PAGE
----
Zinc therapy in early alzheimer’s disease: Safety and potential therapeutic efficacy

Rosanna Squitti, Amit Pal, Mario Picozza, Abofazl Avan, Mariacarla Ventriglia, Mauro C. Rongioletti, Tjaard Hoogenraad

Research output: Contribution to journalReview articlepeer-review


Zinc therapy is normally utilized for treatment of Wilson disease (WD), an inherited condition that is characterized by increased levels of non-ceruloplasmin bound (‘free’) copper in serum and urine. A subset of patients with Alzheimer’s disease (AD) or its prodromal form, known as Mild Cognitive Impairment (MCI), fail to maintain a normal copper metabolic balance and exhibit higher than normal values of non-ceruloplasmin copper. Zinc’s action mechanism involves the induction of intestinal cell metallothionein, which blocks copper absorption from the intestinal tract, thus restoring physiological levels of non-ceruloplasmin copper in the body. On this basis, it is employed in WD. Zinc therapy has shown potential beneficial effects in preliminary AD clinical trials, even though the studies have missed their primary endpoints, since they have study design and other important weaknesses. Nevertheless, in the studied AD patients, zinc effectively decreased non-ceruloplasmin copper levels and showed potential for improved cognitive performances with no major side effects. This review discusses zinc therapy safety and the potential therapeutic effects that might be expected on a subset of individuals showing both cognitive complaints and signs of copper imbalance.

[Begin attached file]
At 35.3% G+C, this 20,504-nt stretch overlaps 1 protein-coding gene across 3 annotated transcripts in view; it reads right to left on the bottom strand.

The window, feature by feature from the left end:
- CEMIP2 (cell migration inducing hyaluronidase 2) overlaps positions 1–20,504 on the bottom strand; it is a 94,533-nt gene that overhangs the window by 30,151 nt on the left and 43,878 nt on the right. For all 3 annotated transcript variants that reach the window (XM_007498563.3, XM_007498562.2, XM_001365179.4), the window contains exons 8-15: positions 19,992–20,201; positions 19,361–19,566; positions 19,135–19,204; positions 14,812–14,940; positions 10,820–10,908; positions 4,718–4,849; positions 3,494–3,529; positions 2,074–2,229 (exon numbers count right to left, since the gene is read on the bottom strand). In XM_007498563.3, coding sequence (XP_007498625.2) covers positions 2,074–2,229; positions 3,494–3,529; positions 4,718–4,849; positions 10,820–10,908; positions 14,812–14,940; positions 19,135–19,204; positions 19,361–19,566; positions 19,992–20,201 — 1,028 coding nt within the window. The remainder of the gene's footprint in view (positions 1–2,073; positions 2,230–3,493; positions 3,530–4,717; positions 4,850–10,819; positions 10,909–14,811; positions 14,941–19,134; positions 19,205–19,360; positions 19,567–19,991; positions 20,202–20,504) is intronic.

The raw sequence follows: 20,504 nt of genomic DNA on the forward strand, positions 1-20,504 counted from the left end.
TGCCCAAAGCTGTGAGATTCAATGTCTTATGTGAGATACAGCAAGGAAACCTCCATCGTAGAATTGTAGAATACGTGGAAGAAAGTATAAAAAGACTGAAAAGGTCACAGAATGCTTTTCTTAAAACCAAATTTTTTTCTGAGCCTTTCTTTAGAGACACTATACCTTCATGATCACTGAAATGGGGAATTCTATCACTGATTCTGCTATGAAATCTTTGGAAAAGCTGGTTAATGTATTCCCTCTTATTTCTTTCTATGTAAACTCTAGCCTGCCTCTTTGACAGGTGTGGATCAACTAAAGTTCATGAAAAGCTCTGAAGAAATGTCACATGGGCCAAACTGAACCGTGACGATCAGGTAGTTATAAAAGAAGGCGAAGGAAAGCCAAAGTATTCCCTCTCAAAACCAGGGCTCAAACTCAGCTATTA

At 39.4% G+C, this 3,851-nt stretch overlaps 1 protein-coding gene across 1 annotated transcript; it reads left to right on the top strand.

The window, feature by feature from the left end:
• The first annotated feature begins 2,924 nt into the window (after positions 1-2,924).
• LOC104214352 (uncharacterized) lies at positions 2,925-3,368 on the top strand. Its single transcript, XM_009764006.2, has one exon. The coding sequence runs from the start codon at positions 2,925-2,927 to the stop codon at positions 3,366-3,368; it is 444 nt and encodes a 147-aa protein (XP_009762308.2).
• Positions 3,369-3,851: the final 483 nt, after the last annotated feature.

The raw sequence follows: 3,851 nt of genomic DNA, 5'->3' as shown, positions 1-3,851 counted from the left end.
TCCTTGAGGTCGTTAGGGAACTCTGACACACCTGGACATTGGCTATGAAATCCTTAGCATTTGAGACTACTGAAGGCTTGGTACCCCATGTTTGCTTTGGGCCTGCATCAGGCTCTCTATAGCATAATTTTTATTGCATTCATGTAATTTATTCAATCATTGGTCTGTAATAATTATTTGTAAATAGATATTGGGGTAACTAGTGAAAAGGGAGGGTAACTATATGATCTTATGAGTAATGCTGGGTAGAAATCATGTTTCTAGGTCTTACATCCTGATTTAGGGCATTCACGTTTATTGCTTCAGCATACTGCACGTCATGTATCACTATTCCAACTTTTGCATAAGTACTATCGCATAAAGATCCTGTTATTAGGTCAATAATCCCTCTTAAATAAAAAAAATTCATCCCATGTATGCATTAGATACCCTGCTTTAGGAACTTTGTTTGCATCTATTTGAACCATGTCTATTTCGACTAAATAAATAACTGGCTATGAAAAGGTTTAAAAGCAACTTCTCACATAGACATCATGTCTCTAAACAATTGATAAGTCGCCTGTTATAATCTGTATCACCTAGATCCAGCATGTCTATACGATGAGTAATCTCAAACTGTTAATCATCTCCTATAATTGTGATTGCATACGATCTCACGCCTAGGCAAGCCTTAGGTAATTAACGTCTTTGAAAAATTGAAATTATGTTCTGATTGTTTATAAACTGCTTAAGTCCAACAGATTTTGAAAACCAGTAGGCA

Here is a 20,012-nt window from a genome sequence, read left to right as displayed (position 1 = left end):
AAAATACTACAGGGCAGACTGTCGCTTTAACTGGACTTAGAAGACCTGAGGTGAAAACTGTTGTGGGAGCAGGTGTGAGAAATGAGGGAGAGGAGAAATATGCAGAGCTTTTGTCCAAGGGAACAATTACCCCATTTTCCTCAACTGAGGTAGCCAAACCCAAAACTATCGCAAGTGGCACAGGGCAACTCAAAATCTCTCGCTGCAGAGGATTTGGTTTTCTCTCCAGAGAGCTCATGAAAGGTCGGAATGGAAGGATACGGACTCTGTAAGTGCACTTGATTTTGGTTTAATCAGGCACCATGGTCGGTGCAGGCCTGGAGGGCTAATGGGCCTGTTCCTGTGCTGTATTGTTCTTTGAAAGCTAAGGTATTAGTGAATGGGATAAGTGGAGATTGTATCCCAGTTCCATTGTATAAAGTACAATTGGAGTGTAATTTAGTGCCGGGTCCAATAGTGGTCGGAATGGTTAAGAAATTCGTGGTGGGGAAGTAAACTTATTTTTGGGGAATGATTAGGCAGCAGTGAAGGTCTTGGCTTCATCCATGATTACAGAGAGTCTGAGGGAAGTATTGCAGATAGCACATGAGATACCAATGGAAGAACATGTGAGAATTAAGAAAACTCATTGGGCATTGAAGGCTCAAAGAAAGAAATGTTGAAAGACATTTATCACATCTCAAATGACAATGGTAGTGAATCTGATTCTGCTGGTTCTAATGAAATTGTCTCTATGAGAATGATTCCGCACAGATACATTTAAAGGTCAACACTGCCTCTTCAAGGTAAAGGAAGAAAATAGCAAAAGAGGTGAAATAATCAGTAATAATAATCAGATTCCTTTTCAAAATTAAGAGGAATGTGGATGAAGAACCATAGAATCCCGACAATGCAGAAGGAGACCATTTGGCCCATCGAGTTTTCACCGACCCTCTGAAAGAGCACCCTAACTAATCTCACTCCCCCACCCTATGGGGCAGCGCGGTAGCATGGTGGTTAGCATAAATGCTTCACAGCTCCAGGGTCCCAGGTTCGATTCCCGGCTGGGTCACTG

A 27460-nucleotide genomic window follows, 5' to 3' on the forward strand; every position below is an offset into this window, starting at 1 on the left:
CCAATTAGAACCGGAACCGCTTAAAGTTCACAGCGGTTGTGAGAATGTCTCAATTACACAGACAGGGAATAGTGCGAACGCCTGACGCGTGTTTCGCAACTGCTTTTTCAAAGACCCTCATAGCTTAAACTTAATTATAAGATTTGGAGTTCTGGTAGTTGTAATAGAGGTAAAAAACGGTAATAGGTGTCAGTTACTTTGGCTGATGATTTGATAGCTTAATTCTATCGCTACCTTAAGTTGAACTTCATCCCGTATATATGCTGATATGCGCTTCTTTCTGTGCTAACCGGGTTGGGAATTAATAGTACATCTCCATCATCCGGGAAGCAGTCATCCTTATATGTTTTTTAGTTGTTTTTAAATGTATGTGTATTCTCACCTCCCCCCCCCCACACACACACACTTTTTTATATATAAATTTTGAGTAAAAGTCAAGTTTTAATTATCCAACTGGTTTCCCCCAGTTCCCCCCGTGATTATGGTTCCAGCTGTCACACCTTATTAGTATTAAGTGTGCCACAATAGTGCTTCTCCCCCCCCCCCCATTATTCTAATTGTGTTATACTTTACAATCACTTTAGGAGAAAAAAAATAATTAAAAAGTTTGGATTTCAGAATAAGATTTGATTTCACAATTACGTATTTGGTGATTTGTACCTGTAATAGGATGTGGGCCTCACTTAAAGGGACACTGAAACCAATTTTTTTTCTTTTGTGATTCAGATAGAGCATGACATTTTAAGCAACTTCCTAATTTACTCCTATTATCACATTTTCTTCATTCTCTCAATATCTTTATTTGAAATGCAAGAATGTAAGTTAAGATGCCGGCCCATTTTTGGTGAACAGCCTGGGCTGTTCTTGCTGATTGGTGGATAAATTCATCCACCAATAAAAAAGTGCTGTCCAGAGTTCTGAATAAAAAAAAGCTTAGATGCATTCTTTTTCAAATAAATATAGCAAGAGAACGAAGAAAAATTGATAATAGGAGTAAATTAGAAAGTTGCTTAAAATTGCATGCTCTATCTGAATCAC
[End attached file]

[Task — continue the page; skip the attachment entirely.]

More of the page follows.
Original languageEnglish
Article numberE1164
Number of pages17
Issue number8
Publication statusPublished - Aug 2020


  • Alzheimer’s disease
  • Copper
  • Efficacy
  • Mild cognitive impairment
  • Wilson disease safety
  • Zinc therapy

ASJC Scopus subject areas

  • Biochemistry
  • Molecular Biology


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